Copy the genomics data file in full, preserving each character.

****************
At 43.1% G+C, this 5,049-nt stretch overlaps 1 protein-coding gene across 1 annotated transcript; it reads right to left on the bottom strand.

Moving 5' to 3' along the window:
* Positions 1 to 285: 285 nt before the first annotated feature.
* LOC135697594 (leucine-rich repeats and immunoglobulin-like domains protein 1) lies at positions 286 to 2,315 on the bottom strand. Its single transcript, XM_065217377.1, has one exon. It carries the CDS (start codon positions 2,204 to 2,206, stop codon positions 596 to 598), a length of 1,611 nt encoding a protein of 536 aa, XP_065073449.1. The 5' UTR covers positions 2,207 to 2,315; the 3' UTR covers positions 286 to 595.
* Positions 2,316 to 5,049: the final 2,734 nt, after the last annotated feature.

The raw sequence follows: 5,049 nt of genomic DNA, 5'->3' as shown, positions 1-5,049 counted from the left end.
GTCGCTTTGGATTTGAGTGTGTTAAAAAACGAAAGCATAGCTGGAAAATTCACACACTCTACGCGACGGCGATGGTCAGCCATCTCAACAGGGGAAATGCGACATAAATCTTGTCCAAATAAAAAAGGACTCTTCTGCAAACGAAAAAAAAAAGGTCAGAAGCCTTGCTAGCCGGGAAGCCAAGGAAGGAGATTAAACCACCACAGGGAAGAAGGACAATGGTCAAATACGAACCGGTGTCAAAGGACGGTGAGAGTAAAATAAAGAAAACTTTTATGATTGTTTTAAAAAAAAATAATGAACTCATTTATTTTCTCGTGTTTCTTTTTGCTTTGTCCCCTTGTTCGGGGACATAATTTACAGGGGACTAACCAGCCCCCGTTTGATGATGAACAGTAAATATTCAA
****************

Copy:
At 43.1% G+C, this 5,049-nt stretch overlaps 1 protein-coding gene across 1 annotated transcript; it reads right to left on the bottom strand.

Moving 5' to 3' along the window:
* Positions 1 to 285: 285 nt before the first annotated feature.
* LOC135697594 (leucine-rich repeats and immunoglobulin-like domains protein 1) lies at positions 286 to 2,315 on the bottom strand. Its single transcript, XM_065217377.1, has one exon. It carries the CDS (start codon positions 2,204 to 2,206, stop codon positions 596 to 598), a length of 1,611 nt encoding a protein of 536 aa, XP_065073449.1. The 5' UTR covers positions 2,207 to 2,315; the 3' UTR covers positions 286 to 595.
* Positions 2,316 to 5,049: the final 2,734 nt, after the last annotated feature.

The raw sequence follows: 5,049 nt of genomic DNA, 5'->3' as shown, positions 1-5,049 counted from the left end.
GTCGCTTTGGATTTGAGTGTGTTAAAAAACGAAAGCATAGCTGGAAAATTCACACACTCTACGCGACGGCGATGGTCAGCCATCTCAACAGGGGAAATGCGACATAAATCTTGTCCAAATAAAAAAGGACTCTTCTGCAAACGAAAAAAAAAAGGTCAGAAGCCTTGCTAGCCGGGAAGCCAAGGAAGGAGATTAAACCACCACAGGGAAGAAGGACAATGGTCAAATACGAACCGGTGTCAAAGGACGGTGAGAGTAAAATAAAGAAAACTTTTATGATTGTTTTAAAAAAAAATAATGAACTCATTTATTTTCTCGTGTTTCTTTTTGCTTTGTCCCCTTGTTCGGGGACATAATTTACAGGGGACTAACCAGCCCCCGTTTGATGATGAACAGTAAATATTCAA